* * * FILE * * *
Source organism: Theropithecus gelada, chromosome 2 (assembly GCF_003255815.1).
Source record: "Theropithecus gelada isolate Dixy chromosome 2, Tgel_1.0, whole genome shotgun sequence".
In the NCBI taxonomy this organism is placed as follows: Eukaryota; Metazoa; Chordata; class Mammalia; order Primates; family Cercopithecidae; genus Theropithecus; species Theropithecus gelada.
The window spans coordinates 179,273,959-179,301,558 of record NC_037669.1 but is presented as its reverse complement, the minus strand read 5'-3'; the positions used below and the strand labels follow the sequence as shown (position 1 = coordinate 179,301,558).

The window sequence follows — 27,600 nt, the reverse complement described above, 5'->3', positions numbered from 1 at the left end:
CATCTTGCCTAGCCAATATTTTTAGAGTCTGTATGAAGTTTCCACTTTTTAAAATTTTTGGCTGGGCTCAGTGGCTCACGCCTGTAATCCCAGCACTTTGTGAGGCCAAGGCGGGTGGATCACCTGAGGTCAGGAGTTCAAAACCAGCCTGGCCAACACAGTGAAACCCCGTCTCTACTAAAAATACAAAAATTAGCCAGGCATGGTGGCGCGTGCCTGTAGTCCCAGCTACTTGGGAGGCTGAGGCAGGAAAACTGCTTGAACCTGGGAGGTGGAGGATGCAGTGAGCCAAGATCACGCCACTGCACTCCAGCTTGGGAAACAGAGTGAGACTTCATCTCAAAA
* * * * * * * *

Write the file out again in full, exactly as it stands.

Source organism: Theropithecus gelada, chromosome 2 (assembly GCF_003255815.1).
Source record: "Theropithecus gelada isolate Dixy chromosome 2, Tgel_1.0, whole genome shotgun sequence".
In the NCBI taxonomy this organism is placed as follows: Eukaryota; Metazoa; Chordata; class Mammalia; order Primates; family Cercopithecidae; genus Theropithecus; species Theropithecus gelada.
The window spans coordinates 179,273,959-179,301,558 of record NC_037669.1 but is presented as its reverse complement, the minus strand read 5'-3'; the positions used below and the strand labels follow the sequence as shown (position 1 = coordinate 179,301,558).

The window sequence follows — 27,600 nt, the reverse complement described above, 5'->3', positions numbered from 1 at the left end:
CATCTTGCCTAGCCAATATTTTTAGAGTCTGTATGAAGTTTCCACTTTTTAAAATTTTTGGCTGGGCTCAGTGGCTCACGCCTGTAATCCCAGCACTTTGTGAGGCCAAGGCGGGTGGATCACCTGAGGTCAGGAGTTCAAAACCAGCCTGGCCAACACAGTGAAACCCCGTCTCTACTAAAAATACAAAAATTAGCCAGGCATGGTGGCGCGTGCCTGTAGTCCCAGCTACTTGGGAGGCTGAGGCAGGAAAACTGCTTGAACCTGGGAGGTGGAGGATGCAGTGAGCCAAGATCACGCCACTGCACTCCAGCTTGGGAAACAGAGTGAGACTTCATCTCAAAA